The 20th century is often nicknamed the "Century of Conflict," which is self-explanatory. Many of the most major wars, genocides, and governments arose during that time period. Furthermore, the totalitarian state in Europe was practically a combination of the three. At the extremes of Power, totalitarian governments have slaughtered their people by the tens of millions, while many democracies can barely bring themselves to execute even serial murderers. It has been done in Germany by the Nazis, and in Russia and Italy by Stalin's Bolsheviks. The German people's lives were massively affected by the Holocaust, which was a wide spread genocide to wipe out the Jews. In Russia, and Italy the Bolsheviks' secret police (the CHEKA) arrested, tortured and killed all opponents. In addition, Russia's tsar and his family were killed. The extent of the totalitarian state's terror was endless.

Between the years 0f 1919-1939, a Fascist state was a totalitarian state, controlling all the political, economic and social activities of its people. Fascism is a form of right-wing totalitarianism which emphasizes the subordination of the individual to advance the interests of the state.The term "totalitarianism" was originally coined by Benito Mussolini to describe his regime in Italy, although it is arguable that Italian fascism was not truly totalitarian until 1940. Mussolini always proclaimed, "Everything within the state, nothing against the state, nothing outside the state." The people should only "believe, obey and fight." In short, the state was the master, the individual the servant.

In the years directly following the first World War, a promising new era of democracy began to unfold. Within two decades, many democratic countries in Europe were taken over by some kind of dictatorship. Russia became a Communist state. Italy and Germany became Fascist states. Of the powers in Europe, only Britain and France remained staunchly democratic. Actually the First World War brought some negative effects to Europe. Life in Europe was far from easy for the people who had to endure the struggles that accompanied the totalitarian regime. Moreover, totalitarianism did not stop in Europe. It spread as far east as Japan. Fortunately this state was put to an end for the most part.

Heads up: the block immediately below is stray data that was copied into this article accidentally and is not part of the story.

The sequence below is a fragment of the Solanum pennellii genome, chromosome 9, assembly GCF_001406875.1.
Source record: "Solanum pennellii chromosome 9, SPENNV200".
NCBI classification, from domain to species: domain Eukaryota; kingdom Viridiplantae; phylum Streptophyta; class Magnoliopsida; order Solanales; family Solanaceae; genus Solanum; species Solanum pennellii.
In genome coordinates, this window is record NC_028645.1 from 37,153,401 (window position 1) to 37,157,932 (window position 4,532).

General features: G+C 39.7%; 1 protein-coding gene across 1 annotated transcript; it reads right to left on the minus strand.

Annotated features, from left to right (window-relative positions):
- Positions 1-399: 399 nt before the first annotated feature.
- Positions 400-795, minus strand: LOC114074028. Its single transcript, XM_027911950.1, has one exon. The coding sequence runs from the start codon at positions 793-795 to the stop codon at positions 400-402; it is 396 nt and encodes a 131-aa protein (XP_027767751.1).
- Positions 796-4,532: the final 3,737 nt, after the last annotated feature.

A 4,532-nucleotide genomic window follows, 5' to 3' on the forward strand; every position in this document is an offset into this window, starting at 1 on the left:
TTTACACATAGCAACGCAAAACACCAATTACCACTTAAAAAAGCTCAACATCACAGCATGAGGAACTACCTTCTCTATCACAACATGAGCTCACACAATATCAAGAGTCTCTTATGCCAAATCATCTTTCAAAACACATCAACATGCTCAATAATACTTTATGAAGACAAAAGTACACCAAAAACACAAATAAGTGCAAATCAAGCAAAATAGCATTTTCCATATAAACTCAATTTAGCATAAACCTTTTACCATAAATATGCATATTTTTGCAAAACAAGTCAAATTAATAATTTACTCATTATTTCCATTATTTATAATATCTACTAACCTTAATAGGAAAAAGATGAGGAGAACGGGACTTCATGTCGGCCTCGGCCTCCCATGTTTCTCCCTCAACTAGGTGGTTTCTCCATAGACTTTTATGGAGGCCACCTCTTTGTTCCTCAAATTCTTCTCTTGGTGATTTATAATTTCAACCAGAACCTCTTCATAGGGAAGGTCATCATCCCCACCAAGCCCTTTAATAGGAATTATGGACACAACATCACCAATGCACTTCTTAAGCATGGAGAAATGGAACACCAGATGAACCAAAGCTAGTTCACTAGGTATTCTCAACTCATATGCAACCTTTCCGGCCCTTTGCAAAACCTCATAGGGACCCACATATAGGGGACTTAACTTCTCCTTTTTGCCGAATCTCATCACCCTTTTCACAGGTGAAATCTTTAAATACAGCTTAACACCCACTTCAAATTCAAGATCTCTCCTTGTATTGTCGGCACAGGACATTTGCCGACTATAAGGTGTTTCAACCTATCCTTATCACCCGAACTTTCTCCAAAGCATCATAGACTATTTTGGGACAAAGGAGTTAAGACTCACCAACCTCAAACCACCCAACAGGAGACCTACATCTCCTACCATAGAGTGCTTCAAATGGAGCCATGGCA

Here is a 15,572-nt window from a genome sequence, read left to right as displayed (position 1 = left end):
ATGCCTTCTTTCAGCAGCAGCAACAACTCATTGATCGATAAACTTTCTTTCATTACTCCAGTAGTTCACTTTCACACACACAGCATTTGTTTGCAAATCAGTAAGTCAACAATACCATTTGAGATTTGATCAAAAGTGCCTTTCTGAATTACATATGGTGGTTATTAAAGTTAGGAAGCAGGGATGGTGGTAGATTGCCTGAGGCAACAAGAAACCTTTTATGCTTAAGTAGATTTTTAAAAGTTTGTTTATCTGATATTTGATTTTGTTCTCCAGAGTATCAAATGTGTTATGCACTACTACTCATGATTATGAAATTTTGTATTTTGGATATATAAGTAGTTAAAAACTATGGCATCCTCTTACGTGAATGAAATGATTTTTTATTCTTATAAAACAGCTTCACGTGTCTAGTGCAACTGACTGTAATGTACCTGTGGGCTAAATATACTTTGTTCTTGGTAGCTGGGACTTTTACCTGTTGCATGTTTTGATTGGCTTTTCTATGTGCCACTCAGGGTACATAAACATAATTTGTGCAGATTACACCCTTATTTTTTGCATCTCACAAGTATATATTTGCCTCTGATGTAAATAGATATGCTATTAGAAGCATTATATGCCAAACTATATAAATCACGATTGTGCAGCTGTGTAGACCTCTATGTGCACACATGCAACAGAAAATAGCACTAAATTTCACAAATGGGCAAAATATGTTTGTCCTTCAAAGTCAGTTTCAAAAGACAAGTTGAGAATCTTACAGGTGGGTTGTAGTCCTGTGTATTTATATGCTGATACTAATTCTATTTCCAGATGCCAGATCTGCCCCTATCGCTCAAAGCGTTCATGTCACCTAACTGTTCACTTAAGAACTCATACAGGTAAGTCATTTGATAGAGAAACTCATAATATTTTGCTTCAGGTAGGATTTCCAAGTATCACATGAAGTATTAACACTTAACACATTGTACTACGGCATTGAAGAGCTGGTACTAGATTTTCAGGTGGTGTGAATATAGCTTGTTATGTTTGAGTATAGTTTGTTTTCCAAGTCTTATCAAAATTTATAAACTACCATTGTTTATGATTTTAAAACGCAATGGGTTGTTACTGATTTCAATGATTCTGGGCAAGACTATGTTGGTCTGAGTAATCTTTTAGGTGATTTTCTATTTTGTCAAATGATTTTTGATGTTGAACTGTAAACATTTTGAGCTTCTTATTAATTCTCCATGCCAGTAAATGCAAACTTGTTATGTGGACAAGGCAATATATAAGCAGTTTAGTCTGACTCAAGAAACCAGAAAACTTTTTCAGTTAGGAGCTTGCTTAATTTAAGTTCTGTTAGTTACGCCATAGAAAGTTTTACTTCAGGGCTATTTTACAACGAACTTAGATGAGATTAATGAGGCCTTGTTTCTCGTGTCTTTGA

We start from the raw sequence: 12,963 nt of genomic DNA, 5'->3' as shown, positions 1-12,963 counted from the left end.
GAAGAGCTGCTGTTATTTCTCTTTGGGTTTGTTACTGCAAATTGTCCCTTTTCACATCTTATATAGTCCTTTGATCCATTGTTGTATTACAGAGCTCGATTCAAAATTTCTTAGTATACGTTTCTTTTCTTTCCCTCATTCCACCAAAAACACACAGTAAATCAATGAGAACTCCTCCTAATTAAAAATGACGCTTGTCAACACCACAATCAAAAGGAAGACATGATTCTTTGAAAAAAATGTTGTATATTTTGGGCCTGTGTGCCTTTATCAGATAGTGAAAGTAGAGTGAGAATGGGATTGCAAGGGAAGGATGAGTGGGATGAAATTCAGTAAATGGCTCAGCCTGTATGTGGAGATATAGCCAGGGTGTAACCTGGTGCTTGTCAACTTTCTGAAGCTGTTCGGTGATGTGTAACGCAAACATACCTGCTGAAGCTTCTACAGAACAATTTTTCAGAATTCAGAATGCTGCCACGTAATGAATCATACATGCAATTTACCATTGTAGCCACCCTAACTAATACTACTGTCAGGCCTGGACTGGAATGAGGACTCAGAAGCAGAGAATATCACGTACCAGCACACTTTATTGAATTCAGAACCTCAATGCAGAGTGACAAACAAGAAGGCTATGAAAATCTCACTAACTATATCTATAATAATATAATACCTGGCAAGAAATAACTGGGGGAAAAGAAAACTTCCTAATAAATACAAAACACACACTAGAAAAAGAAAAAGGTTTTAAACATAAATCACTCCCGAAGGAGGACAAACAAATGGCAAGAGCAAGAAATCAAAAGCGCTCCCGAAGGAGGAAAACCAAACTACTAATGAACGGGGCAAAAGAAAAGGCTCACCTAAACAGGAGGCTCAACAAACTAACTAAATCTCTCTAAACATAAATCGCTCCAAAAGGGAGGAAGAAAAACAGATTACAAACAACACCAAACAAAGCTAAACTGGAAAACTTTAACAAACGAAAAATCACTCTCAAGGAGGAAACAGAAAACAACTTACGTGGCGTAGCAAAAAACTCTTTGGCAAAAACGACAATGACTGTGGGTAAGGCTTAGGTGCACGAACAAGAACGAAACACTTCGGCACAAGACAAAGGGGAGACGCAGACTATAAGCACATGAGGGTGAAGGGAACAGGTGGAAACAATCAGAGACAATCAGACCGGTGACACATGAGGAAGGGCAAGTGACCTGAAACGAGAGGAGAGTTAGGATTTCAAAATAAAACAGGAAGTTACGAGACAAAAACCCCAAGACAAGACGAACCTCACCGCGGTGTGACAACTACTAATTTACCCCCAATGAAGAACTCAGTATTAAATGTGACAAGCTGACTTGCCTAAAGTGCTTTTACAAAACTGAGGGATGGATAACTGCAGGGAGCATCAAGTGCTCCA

Analysis

In summary, all three of these events in our history has molded our present state in some way. It has not only influenced the United States, but it has affected the rest of the world as well. Despite the trials and turmoils in the past, modern civilization has benefited greatly from them. To clarify, the formation of India's Caste system, the cultural clash of Native Americans and the Europeans; and the influence of the totalitarian state, each played a specific roll in the outcome of society. As a result, people have a bittersweet understanding of our background.

Despite our world's troubling history, many benefits have been accumulated over the centuries. We were taught of tolerance for other cultures, more liberal governments, and even the discovery of our civilization itself. Thus, modern civilization has learned from our history in numerous ways.

References

Collier, Christopher. Clash of Cultures. New York: Benchmark Books, 1998.

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Copyright 1998-2007 Dr. Karen Carr, Associate Professor of History, Portland State University

Daniel,Aharon. "Caste System in Modern India."[2]copyright 1999-2005.

Esler, Anthony. "World History: Connections to Today." Prentice Hall 2005.

European Colonization of the Americas[3]

Fascist Italy and Nazi Germany: Comparisons and Contrasts.[4]

First Contants- Expanding Trade. [5]

Germany: The Totalitarian State[6]

Joseph Stalin and Totalitarianism. [7]

Lukes, Bonnie L. "Colonial America." San Diego, CA: Lucent Books, 2000.

Miller, Martin A., FREUD AND THE BOLSHEVIKS. New Haven: Yale University Press, 1998.

Moynahan, Brian, COMRADES: 1917 -- Russia in Revolution. Little, Brown & Company, 1992.